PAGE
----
I couldn’t think of a better topic for World Prematurity Day 2021 than what constitutes the edge of viability. Thinking back over my career, when I was a resident and fellow infants born at 25 and 26 weeks were deemed about as low as “we should” go but we certainly resuscitated infants at 24 weeks but this was considered heroic. Jump ahead to the last decade and we began caring for infants at birth at 23 weeks so commonly that the thought of offering comfort care only to infants at 24 weeks became almost unthinkable for many health care providers. Before I get jumped on, let me say that I am not saying I agree or disagree with that sentiment but it is something that is felt by many.
The Shared Decision Model
In the last few years a rethink again has occurred whereby the concept of the treating team knowing best has been replaced by the “shared decision model”. In this line of thinking, it is not up to us as health care providers to “tell the parents” what to do but rather come to a shared decision based on an assessment of the wishes and values of the parents in conjunction with hearing about both short and long term problems their infants may face if resuscitated. This concept was central to the statement by the Canadian Pediatric Society that I am proud to have been part of with respect to its development. The statement for those that are interested is Counselling and management for anticipated extremely preterm birth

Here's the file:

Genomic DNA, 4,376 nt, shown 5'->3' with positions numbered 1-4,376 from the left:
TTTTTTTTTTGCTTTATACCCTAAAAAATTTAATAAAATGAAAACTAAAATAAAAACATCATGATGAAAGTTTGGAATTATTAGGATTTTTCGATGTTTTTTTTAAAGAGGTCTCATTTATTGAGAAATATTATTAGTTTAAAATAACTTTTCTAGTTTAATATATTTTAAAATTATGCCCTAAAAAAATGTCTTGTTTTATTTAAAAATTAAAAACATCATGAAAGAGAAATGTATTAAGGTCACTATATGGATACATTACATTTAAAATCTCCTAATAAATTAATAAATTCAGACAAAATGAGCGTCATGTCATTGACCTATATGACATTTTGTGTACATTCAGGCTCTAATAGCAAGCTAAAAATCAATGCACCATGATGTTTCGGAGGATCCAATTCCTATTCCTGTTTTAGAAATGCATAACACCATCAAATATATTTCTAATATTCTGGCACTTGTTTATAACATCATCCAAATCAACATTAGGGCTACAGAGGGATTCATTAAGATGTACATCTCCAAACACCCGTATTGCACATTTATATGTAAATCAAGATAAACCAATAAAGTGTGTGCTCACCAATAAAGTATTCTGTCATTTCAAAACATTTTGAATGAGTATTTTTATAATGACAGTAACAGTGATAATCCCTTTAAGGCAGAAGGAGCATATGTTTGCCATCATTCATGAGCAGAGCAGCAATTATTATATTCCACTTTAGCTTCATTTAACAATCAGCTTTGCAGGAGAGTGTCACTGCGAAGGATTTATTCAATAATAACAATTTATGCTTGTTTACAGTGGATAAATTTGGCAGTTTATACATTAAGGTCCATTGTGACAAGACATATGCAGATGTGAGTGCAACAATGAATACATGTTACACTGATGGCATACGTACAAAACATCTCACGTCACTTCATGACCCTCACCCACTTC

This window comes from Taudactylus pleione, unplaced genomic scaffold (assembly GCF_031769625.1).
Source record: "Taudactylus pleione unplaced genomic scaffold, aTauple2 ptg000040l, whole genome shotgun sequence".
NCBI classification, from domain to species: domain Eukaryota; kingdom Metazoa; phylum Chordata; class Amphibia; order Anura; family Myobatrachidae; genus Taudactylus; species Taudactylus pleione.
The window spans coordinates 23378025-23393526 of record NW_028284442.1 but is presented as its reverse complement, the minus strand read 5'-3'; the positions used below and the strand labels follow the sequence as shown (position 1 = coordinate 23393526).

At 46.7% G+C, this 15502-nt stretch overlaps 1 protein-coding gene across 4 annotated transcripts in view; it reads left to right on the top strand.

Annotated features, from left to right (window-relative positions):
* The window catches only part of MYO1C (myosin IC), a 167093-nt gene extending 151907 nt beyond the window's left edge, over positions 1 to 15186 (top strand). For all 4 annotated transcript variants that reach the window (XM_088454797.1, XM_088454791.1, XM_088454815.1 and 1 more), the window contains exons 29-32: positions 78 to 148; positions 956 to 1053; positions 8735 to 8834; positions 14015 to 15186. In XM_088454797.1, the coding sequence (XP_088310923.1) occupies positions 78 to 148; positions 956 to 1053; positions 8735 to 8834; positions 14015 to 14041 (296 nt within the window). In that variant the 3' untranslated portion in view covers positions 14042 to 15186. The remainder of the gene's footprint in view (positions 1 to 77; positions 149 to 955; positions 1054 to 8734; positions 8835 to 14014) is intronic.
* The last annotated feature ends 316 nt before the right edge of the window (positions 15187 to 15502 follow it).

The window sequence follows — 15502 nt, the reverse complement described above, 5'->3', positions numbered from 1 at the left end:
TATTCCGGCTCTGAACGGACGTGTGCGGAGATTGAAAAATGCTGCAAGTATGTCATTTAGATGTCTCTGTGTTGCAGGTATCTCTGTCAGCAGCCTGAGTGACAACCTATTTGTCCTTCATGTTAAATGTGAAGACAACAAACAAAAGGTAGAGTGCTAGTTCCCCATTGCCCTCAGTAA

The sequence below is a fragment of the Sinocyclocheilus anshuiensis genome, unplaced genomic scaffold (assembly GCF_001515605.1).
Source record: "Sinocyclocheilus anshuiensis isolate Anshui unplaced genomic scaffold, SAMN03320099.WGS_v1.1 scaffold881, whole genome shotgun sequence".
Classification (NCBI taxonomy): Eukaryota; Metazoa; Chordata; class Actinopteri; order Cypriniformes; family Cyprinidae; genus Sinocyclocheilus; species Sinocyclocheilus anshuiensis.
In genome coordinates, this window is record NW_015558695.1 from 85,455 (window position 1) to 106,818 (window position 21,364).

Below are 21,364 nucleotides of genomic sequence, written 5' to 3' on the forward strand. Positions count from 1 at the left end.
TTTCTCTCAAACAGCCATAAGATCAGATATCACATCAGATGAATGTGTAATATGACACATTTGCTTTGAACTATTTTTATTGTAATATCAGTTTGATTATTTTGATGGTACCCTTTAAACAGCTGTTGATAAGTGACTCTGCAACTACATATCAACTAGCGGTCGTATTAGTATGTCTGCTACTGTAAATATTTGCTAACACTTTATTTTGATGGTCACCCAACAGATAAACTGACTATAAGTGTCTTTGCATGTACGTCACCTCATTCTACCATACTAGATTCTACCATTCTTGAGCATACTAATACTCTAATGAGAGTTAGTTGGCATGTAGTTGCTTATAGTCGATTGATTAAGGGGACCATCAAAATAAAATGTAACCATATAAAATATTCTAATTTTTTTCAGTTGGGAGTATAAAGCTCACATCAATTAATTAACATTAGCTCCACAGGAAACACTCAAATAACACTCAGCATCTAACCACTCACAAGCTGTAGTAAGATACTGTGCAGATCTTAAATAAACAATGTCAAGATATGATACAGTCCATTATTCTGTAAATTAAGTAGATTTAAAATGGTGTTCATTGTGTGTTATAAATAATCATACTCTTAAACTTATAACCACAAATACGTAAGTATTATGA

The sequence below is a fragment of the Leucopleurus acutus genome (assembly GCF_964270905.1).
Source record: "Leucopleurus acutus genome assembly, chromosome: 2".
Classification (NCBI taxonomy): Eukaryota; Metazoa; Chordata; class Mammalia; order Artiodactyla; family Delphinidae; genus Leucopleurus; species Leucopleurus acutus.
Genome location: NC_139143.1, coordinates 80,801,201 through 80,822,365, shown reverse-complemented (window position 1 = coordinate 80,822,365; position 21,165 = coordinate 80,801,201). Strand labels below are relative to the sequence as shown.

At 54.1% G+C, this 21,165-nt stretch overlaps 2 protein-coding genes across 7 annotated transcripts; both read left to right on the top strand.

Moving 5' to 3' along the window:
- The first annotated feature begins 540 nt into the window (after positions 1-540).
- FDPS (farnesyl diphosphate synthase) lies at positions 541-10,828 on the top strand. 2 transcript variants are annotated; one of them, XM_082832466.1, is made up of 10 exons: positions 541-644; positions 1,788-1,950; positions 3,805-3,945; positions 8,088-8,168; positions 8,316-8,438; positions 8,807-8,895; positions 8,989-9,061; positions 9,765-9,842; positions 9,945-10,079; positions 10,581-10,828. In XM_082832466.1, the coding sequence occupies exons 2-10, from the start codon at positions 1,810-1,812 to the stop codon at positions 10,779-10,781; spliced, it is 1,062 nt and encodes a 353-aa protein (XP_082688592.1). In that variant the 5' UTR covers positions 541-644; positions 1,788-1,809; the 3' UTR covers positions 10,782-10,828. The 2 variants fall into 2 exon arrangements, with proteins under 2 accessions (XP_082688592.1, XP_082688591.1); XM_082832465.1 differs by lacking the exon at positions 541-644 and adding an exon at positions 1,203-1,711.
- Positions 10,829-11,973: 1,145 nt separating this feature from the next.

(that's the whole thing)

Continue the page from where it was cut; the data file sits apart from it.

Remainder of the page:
What’s next? Going below 22 weeks?